Last week’s confected linking of Paul Keating to the presidency of the International Monetary Fund by Fairfax was cover for an unlikely push for Peter Costello to the position, says the former prime minister.
Keating was deeply unhappy with the story, by Peter Hartcher, which linked Keating and Costello to the position, including a claim by an unnamed “confidant” of Keating’s that he would be interested in the job.
Keating says he is anything but interested in the position. He is currently chairman of the International Advisory Council of China Development Bank, with a balance sheet that is three times that of the World Bank. And Keating believes the IMF and the World Bank are at the nadir of their influence, particularly given the rise of China.
“After its most recent increment last year, the IMF’s reserves were increased from $250 billion to $500 billion,” Keating told Crikey. “China’s foreign currency reserves now stand at over $3000 billion — because the Chinese will not allow the IMF to do to them what it did to Soeharto in 1998.”
In Keating’s view, the G20 was now the effective superintendent of the international monetary system, not the IMF.
The former Prime Minister believes last week’s story was cover for a Costello candidacy, and suggests former Costello adviser and now News Ltd commentator Niki Savva played a role in convincing Hartcher to include Keating as a figleaf for Costello’s ambition for the IMF role.
Savva rejected the claim today. “I cannot remember the last time I spoke/communicated with Peter Hartcher,” said Savva. “It has been many many months. The first I knew of his piece was when it appeared in the newspaper, so I have not been part of any campaign.”
She says her one comment on the issue has been to note Keating and Costello would be good in the role, and that neither is likely to end up in a New York court on s-x charges.
Hartcher also rejects Keating’s claim. According to Keating, after Hartcher reported Keating’s comments about US Treasury Secretary Timothy Geithner in a Chatham House session at the Lowy Institute in 2009, he has refused to deal with the senior Fairfax journalist. When Hartcher contacted him for the article, he declined to provide a response, and says Hartcher neither then nor by email asked whether he was interested in the position.
However, Hartcher hit back at Keating. He told Crikey Keating’s claim about the “Chatham House” Lowy Institute function was wrong — Keating’s comments are on the Lowy Institute website. “This is the first I’ve heard of this Chatham House claim,” Hartcher said.
According to Hartcher, he didn’t get the chance to ask Keating about his interest in the position because Keating spent 20 minutes attacking Fairfax, including over its Barangaroo coverage (the Herald has been campaigning strongly against the redevelopment, in which Keating has been closely involved) before hanging up on him. Claims of Savva’s involvement, Hartcher says, are “complete fiction”.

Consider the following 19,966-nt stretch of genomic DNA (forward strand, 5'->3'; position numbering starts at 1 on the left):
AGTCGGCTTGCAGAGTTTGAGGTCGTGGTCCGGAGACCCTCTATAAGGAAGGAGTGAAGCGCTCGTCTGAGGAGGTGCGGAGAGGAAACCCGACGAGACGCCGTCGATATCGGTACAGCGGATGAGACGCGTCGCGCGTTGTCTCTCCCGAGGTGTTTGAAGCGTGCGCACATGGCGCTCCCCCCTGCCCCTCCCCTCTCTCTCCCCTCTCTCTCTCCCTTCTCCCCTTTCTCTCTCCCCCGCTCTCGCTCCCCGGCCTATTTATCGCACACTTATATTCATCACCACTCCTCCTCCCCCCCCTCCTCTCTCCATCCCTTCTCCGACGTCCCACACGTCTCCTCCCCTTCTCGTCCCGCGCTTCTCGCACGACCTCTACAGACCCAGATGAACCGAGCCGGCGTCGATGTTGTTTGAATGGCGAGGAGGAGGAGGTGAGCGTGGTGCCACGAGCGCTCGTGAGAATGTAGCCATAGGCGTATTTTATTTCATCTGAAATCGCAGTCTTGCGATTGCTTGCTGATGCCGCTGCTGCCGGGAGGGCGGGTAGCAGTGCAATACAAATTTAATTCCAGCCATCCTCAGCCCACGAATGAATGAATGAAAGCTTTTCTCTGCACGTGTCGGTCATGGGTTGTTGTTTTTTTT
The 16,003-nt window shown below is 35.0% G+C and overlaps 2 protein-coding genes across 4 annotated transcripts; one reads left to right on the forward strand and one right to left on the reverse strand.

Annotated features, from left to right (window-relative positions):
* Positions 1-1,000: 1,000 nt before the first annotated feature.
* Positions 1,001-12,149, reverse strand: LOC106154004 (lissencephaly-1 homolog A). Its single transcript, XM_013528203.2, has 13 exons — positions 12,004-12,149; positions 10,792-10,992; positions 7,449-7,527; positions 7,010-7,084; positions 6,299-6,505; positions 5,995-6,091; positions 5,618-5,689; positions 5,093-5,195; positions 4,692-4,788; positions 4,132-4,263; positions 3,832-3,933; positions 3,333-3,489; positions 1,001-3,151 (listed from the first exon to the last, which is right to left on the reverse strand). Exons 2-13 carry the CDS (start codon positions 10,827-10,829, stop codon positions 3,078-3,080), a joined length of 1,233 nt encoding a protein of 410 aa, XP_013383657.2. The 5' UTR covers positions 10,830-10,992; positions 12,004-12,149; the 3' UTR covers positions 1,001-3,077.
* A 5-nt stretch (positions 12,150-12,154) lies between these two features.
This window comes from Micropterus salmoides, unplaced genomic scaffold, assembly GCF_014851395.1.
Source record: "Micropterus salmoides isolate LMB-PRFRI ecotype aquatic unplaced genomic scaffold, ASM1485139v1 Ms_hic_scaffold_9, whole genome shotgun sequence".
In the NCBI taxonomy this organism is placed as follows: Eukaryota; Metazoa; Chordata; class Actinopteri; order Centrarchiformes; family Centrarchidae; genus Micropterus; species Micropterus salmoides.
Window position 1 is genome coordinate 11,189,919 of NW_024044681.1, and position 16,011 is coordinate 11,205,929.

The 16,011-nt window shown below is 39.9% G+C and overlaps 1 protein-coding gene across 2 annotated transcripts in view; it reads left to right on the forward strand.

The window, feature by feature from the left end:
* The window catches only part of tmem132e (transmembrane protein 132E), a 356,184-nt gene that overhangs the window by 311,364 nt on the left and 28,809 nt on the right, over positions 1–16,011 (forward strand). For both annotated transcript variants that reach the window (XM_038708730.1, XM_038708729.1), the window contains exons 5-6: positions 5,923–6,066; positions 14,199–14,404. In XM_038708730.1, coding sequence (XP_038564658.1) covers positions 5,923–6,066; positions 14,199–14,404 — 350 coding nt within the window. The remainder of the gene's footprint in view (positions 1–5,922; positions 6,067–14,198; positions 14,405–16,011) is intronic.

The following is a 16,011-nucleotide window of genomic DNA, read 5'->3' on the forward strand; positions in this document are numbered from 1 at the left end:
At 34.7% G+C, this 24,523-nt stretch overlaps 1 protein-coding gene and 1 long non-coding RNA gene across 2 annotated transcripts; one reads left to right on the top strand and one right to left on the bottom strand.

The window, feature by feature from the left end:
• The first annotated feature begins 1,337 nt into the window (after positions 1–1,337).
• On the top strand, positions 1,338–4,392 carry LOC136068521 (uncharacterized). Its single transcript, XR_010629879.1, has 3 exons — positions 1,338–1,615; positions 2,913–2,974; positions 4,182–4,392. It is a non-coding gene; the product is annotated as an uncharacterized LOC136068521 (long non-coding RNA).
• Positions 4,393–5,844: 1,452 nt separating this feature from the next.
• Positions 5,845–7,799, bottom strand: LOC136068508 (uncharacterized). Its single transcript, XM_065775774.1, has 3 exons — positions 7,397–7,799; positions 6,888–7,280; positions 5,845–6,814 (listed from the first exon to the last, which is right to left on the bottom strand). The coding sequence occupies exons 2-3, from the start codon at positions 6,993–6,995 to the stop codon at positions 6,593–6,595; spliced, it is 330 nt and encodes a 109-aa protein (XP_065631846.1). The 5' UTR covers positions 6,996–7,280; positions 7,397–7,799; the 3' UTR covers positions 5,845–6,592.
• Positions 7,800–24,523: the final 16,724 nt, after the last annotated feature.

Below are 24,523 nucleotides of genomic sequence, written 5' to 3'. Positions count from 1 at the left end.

Costello hasn’t commented publicly (his office was unable to respond to Crikey by deadline) but is said to be very interested in the IMF position and is understood to have lobbied two government ministers strongly over it. Costello’s post-politics career has been limited to a Labor appointment to the Future Fund, a role on the World Bank anti-corruption committee and a position with low-profile corporate advisory outfit BKK.
Longtime friend Michael Kroger spruiked Costello’s credentials for the role in The South China Morning Post on the weekend, and Julie Bishop backed Costello in Hartcher’s piece.
But Keating dismissed Costello’s suitability for the role. “People at the top table abroad have a pretty good understanding as to who was responsible for reform in the Australian economy. They know it wasn’t him.”
The former prime minister is also unhappy about The Sydney Morning Herald’s refusal to run his response and sees it as consistent with its campaign against him over the Barangaroo redevelopment. The Herald refused to run a letter from Keating criticising the story and Hartcher’s handling of it:
On Thursday 26 May the Herald carried a front page story that I was interested in being a possible candidate to succeed Dominique Strauss-Kahn as head of the International Monetary Fund. The story has no basis in fact. It is a complete fabrication by your columnist Peter Hartcher. I gave Hartcher no indication that I was in any way interested in the position; in fact, he did not even put the question to me. In the story Hartcher relies on ‘a confidant of Mr Keating’. And who might that be? This is the oldest trick in the journos’ book; putting words into the mouth of some supposedly connected anonymous person. The Hartcher story again illustrates that the Sydney Morning Herald has no premium on truth and accuracy in reporting.
Paul Keating, Sydney
Instead, Fairfax proposed its own Keating response back to him.
Dear Mr Keating,
We would like to present your point of view on the letters page. Would you therefore consider agreeing to the following:
Dear Sir On Thursday 26 May the Herald carried a front page story that I was interested in being a possible candidate to succeed Dominique Strauss-Kahn as head of the International Monetary Fund. Contrary to the implication of your report, I would not be interested, if asked, in the managing director’s post at the IMF.
Keating has so far declined Fairfax’s offer to rewrite his own letter.